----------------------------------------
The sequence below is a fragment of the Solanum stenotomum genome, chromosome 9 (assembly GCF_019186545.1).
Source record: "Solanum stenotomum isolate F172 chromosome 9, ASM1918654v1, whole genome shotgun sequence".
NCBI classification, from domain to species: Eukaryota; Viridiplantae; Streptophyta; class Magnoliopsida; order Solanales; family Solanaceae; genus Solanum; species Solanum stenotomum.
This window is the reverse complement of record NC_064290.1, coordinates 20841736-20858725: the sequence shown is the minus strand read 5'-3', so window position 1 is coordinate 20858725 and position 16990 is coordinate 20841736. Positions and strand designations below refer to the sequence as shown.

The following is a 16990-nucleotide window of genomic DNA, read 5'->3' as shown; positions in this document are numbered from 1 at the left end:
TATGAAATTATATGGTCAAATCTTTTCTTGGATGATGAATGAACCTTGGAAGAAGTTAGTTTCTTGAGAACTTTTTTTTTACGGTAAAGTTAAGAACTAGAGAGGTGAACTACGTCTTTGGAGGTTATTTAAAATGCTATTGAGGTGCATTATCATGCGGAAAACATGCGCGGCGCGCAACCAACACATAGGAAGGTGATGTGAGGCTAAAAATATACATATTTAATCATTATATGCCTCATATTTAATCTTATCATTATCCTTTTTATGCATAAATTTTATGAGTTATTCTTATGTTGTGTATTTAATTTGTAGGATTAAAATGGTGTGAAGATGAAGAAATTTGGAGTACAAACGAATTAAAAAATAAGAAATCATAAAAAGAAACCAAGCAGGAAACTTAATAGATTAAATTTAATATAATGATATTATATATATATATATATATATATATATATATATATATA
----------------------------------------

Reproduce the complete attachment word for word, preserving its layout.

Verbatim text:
The sequence below is a fragment of the Solanum stenotomum genome, chromosome 9 (assembly GCF_019186545.1).
Source record: "Solanum stenotomum isolate F172 chromosome 9, ASM1918654v1, whole genome shotgun sequence".
NCBI classification, from domain to species: Eukaryota; Viridiplantae; Streptophyta; class Magnoliopsida; order Solanales; family Solanaceae; genus Solanum; species Solanum stenotomum.
This window is the reverse complement of record NC_064290.1, coordinates 20841736-20858725: the sequence shown is the minus strand read 5'-3', so window position 1 is coordinate 20858725 and position 16990 is coordinate 20841736. Positions and strand designations below refer to the sequence as shown.

The following is a 16990-nucleotide window of genomic DNA, read 5'->3' as shown; positions in this document are numbered from 1 at the left end:
TATGAAATTATATGGTCAAATCTTTTCTTGGATGATGAATGAACCTTGGAAGAAGTTAGTTTCTTGAGAACTTTTTTTTTACGGTAAAGTTAAGAACTAGAGAGGTGAACTACGTCTTTGGAGGTTATTTAAAATGCTATTGAGGTGCATTATCATGCGGAAAACATGCGCGGCGCGCAACCAACACATAGGAAGGTGATGTGAGGCTAAAAATATACATATTTAATCATTATATGCCTCATATTTAATCTTATCATTATCCTTTTTATGCATAAATTTTATGAGTTATTCTTATGTTGTGTATTTAATTTGTAGGATTAAAATGGTGTGAAGATGAAGAAATTTGGAGTACAAACGAATTAAAAAATAAGAAATCATAAAAAGAAACCAAGCAGGAAACTTAATAGATTAAATTTAATATAATGATATTATATATATATATATATATATATATATATATATATATA